Marvellous Magical Marrakesh, Morocco
To be in the Moroccan city of Marrakesh is to be surrounded by an almost overwhelming mixture of colourful sights, overlapping scents, crowds of people and a cacophony of honking horns, roaring motorbikes and barking dogs. It is one of the four imperial cities and the third largest in the country.
The city includes two parts: the historical old city known as the Medina, and the modern city known as Ville Nouvelle or Gueliz. Gueliz is where modern restaurants, stores, and businesses are located. The Medina is an enticing labyrinth of narrow pathways and local culture. This post will share some background history as well as the activities that I most enjoyed and recommend, as well as some tips for travellers to Marrakech.
The main languages spoken in Morocco are Arabic and French but many involved with tourism industries speak English. English is more common in Gueliz than in the Medina but most vendors in the old city will have a basic understanding.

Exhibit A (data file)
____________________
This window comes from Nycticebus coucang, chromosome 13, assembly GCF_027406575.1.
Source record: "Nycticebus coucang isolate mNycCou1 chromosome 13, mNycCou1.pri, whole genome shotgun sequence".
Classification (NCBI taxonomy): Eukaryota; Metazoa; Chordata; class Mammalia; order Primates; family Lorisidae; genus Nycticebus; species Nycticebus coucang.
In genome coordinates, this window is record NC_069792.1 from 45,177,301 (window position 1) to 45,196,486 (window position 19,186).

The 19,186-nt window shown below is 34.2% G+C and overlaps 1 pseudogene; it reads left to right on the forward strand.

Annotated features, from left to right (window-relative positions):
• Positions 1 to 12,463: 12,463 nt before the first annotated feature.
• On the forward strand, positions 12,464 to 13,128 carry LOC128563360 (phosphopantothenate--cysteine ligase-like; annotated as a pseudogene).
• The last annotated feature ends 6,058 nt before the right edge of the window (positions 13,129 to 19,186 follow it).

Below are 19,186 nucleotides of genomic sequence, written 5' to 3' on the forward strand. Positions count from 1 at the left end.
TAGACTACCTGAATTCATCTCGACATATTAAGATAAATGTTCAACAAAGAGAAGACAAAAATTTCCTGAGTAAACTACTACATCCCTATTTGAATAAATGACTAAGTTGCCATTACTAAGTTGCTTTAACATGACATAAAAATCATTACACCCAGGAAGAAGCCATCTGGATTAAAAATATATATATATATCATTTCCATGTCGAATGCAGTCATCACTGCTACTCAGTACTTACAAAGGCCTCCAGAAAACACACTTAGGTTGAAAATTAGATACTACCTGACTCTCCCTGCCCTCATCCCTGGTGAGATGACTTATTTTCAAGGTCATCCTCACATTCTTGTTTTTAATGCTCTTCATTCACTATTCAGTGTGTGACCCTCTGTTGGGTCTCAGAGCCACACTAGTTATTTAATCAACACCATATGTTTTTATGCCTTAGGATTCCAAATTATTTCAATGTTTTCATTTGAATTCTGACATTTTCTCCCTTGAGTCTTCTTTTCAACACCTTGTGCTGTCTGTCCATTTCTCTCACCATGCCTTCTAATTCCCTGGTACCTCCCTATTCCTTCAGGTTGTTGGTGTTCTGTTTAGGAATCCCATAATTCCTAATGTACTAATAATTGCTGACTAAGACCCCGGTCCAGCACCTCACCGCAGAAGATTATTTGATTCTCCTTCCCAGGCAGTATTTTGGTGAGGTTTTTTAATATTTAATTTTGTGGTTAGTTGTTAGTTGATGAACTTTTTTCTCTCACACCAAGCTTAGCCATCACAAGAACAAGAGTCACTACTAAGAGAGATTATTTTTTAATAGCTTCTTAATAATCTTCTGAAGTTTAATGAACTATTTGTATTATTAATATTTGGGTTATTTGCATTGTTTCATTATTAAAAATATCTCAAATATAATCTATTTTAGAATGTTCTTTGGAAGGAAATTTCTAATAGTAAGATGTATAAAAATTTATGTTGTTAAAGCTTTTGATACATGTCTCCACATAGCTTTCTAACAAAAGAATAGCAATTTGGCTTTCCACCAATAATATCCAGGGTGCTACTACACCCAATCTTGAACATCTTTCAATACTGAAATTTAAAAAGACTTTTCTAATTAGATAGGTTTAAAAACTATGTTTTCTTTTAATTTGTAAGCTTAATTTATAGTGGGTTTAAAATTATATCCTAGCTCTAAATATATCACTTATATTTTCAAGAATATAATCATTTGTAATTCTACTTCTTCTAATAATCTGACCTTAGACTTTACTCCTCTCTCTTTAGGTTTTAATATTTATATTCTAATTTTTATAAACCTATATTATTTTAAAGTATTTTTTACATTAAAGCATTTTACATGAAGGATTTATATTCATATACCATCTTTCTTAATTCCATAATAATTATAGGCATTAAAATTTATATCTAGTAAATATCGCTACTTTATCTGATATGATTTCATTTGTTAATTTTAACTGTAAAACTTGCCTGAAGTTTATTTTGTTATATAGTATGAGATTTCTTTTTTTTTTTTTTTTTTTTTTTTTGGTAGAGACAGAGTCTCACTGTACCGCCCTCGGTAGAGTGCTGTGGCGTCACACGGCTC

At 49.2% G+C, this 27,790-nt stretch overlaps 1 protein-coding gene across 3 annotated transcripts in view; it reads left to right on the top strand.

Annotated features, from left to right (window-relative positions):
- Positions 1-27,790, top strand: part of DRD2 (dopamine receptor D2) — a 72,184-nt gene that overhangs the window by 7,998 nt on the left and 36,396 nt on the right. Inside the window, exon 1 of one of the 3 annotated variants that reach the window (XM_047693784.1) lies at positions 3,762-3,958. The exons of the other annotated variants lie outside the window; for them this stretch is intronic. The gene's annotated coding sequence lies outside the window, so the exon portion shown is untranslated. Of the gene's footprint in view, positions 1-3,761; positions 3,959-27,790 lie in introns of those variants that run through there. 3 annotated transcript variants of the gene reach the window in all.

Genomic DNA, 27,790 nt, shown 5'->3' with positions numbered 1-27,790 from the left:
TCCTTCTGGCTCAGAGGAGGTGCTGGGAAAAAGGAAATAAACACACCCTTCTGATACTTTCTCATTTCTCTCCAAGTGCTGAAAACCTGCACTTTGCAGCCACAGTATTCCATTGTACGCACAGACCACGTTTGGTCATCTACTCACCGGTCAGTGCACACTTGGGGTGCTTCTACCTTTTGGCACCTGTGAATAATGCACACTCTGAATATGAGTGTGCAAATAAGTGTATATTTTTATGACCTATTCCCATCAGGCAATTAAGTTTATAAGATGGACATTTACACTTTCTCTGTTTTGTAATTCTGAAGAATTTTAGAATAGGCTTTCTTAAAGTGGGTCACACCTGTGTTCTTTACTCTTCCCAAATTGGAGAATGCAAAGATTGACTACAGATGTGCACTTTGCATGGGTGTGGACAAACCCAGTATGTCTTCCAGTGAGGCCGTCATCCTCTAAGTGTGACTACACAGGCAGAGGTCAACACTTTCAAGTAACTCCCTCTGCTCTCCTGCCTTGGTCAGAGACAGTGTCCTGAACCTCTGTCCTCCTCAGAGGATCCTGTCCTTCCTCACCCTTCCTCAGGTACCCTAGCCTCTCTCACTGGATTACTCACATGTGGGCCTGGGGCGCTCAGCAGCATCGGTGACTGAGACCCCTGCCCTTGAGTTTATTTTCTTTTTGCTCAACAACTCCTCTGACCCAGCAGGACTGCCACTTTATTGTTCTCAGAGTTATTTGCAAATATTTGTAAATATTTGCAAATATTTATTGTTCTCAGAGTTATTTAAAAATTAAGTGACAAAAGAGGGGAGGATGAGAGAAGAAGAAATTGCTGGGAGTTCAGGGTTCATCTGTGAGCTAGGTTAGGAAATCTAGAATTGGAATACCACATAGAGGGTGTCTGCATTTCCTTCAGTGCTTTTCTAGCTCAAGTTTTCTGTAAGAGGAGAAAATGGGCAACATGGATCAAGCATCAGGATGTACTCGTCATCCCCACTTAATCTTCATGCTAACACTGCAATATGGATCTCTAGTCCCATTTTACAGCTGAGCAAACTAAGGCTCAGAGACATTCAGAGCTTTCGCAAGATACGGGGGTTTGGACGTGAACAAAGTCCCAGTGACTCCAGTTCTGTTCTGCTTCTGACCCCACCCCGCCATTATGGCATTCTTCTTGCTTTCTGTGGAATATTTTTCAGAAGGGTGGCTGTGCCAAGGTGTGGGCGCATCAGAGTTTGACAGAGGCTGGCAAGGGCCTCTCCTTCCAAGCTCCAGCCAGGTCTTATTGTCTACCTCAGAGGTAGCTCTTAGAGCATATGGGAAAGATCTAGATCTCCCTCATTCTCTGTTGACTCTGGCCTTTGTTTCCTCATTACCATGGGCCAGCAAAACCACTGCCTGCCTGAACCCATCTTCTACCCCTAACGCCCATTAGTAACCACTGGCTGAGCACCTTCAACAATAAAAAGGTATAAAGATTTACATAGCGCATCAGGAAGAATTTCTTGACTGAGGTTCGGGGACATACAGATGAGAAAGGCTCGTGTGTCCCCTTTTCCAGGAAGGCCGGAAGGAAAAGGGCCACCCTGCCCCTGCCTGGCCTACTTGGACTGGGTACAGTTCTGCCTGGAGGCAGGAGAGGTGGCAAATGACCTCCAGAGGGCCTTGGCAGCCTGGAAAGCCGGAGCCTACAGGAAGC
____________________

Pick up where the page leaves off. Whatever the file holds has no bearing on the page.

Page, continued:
Officially, the local currency, the dirham, is a closed currency and can only be bought and sold in Morocco. In practice, however, you may be able to get some from travel agents or major airports outside the country. Credit cards are not accepted in many smaller shops and kiosks, so it's likely that you will need some cash. Transaction and conversion rates at the Airport ATMs are slightly higher than in the city. Many hotels and riads will exchange small amounts of euros for dirham -- most at a reasonable rate for their guests. Any dirham you have left at the end of your trip should be given as tips or converted before departure.